God’s Shape (upon holy week)

If you are a man with roots than run South (or Southwest, as in my case), then chances are that cornbread claims a sacred place, alongside other relics like grits, football and music with a twang. My grandma made cornbread (straight, not sweet) in cast iron skillets, the kind with decades of grease massaged into every crevice. On special occasions, she would go more elaborate and pull out a cast iron sheet with small molds of corncobs cut into the pan. Dinner offered a basket overflowing with piping hot, individual sized loaves of cornbread. The bread looked cute, all sitting there dressed up like corn freshly shucked; but we knew what it really was – and we were eager to dive in.

When we hear the word form, we often think of something like that. A form is the shape of something, but it may or may not have congruence with what's actually inside. However, the Bible's word for form means something more. In Scripture, a form is the outward visibility of something's true inner quality. In other words, St. Paul would say that the form of cornbread looks like cornbread. And oh how we could play with that image for a bit.

Imagine then what the Scriptures mean when they tell us that Jesus was "in the form of God." We read this little section of Philippians, electric with all its mystery and possibility, each year at the beginning of Holy Week, the week we find ourselves in, the week when Jesus does the absurd, the week when God dies. Apparently, God has a form. Only, for the first bulk of human history, humans had not been able to see that form. We didn't have the capacity for such a vision. 

Until Jesus. The scandal of Paul's words is not the assertion that Jesus is a good human presenting to us a model of God-like life or even that Jesus is a good human who also happens to be Divine in some impossibly mysterious way (though Jesus was human and was divine and it is mysterious). Rather, Paul announces that Jesus is what God looks like when God goes physical. Jesus acted as he did and lived as he did because this is the way God lives and acts. If God was to be humanly visible, then Jesus was the necessary expression. Sometimes you can tell a book by its cover.

Jesus did not go to a cross and suffer humiliation to illustrate some other truth about God or to exert unthinkable energy to finally get our attention. Jesus certainly did not surrender his entire being as an act of appeasement to twist a begruding Father's arm toward mercy. This is the daring claim: Jesus is what God looks like when God takes human shape. When God goes visible, then God lays down his life for others. God does not exploit what is rightfully his to exploit. God surrenders himself for the sake of love. 

Stanley Hauerwas, resisting sentimentalized visions of Jesus' passion, warns of the "bathos [which] drapes the cross, hiding from us the reality that here we first and foremost see God." If we want to know what God is like, we look at Jesus, walking the via dolorosa, the way of grief and suffering.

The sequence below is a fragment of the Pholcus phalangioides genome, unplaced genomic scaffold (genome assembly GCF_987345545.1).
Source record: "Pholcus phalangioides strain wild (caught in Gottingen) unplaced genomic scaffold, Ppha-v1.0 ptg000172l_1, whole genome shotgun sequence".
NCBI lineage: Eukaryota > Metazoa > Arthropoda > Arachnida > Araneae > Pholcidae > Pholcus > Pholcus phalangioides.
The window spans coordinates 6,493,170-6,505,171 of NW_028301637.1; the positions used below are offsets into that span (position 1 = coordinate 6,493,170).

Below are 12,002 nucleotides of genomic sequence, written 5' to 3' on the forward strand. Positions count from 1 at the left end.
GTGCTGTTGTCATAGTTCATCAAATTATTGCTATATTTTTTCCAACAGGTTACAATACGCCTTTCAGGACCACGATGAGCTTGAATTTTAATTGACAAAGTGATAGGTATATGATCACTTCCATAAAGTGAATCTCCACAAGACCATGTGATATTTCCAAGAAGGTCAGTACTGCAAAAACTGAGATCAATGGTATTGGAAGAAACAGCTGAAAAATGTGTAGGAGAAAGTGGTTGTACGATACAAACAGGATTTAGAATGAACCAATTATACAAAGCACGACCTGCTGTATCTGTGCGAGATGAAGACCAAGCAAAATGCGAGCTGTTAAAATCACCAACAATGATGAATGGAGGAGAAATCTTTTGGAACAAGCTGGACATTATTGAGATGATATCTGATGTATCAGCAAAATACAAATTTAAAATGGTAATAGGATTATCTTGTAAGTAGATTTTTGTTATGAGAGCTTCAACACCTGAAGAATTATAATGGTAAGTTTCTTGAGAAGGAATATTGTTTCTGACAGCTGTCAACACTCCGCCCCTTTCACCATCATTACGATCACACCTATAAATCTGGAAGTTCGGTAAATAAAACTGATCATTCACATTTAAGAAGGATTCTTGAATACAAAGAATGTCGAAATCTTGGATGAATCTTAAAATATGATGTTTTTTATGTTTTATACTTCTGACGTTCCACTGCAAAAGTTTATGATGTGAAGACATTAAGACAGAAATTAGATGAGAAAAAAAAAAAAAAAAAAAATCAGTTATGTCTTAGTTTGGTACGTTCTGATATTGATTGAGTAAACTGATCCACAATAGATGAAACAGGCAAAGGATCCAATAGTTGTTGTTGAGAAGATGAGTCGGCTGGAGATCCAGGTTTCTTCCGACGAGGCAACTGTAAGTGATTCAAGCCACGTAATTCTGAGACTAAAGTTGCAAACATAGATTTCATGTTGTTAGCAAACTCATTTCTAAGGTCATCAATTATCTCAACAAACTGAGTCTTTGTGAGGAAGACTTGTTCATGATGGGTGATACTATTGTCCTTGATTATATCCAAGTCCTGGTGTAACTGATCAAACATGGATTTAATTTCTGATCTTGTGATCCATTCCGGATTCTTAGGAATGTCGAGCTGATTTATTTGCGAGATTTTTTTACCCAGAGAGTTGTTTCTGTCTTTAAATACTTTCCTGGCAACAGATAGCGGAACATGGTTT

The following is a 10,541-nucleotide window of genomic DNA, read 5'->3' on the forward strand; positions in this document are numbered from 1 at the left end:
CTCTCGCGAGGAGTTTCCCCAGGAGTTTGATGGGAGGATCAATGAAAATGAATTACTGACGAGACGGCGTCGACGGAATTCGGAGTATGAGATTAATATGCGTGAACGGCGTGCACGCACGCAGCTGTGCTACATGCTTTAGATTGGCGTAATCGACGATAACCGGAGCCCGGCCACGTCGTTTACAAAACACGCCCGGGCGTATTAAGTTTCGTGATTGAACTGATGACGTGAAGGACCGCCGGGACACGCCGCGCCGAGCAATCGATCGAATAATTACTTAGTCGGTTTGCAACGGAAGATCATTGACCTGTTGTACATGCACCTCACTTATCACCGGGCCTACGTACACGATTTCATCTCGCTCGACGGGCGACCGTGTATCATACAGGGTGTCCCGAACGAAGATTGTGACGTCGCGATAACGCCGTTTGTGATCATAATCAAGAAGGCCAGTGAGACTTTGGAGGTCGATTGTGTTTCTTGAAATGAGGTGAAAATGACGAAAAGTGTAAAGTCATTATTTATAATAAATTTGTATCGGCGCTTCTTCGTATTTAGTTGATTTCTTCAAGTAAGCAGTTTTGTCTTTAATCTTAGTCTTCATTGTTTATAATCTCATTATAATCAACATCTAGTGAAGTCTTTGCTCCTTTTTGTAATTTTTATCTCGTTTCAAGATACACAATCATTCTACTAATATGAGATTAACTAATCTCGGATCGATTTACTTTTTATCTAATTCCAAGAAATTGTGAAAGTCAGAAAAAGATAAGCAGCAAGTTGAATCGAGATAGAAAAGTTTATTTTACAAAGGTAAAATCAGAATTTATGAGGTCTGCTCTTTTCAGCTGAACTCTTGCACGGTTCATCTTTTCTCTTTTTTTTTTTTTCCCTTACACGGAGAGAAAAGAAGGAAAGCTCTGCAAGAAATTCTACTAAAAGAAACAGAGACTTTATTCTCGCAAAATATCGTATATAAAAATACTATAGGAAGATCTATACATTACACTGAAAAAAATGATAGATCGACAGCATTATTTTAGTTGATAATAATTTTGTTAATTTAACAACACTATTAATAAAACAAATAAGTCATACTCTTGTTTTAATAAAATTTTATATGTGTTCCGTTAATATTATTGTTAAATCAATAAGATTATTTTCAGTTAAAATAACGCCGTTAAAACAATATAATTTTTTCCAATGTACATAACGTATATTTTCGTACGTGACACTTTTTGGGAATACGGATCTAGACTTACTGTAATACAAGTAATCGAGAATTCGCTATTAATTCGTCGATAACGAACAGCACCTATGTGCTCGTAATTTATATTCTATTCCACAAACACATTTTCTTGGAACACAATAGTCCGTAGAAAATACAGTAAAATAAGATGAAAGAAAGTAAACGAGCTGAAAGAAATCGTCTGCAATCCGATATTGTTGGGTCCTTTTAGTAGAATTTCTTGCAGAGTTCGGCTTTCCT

The shape God takes, the shape love takes, is cruciform. God's form is Jesus, suspended on a cross, crying out for the healing of the world.

Days of Quiet. And Weeping.

jan richardson

Today and the next couple days that follow offer the calm before the storm. Palm Sunday comes with a flurry (though it always seems an eerie day I don't know quite what to do with), and Maundy Thursday will arrive soon enough — those somber final hours before the initiation of the maddening affliction Jesus will endure. On Thursday, the events take on a convulsive pace, spasm after spasm of death. The flurry of revelry subsumed by the fury of rejection. But today and tomorrow and the day after, we have stillness.

Perhaps Jesus needed these days. By now, Jesus was well aware of what was to come, all the perdition he must embrace. Soon, he would pray to the Father and ask if there might be any other way. Perhaps Jesus needed these days with his friends. I wonder the conversations he shared with that motley crew. Those poor fellows always seemed a step behind (or three or four), but how Jesus loved them. I imagine Jesus cherished these quiet hours. And I imagine there was laughter. I suspect there was added tenderness in Jesus' way and words. Death would fall heavy on Jesus; but, God knows, it would also fall heavy on those Jesus loved. The grief of loss can be the harshest burden, especially if you don't know how the story ends; and the gospels paint the picture of disciples who had not a clue of where this story went. Their agony would be great, and Jesus knew it.

Perhaps this was why Jesus wept over Jerusalem on the day he entered the city among the Hosannas and the waving palms. Jesus was alone in his knowledge that the people "had not recognized the time of God's coming" to them. (Luke 19:44) Jesus was alone in bearing the burden of the cataclysm those he loved would suffer. Everyone else rejoiced, but for Jesus the Cross had already begun.

The Saturday Between

On this day of stone-silence,
We sit fixed in the Saturday between.
Between tears and joy.
Between poverty and plenty.
Between ruin and triumph.
Between despair and delight.
Between forgotten and welcomed.
Between fearful and joyful.
Between war and war no more.
Between dark and light.
Between gloom and glory.
Between tears and laughter.
Between death. And life.
We sit fixed, riveted, in this Saturday between.

And this moment
Casts a pale, hallow light
Over the Long Saturday,
The many days
Where the world waits. Between.

But between is not the end, never is.
It is only between.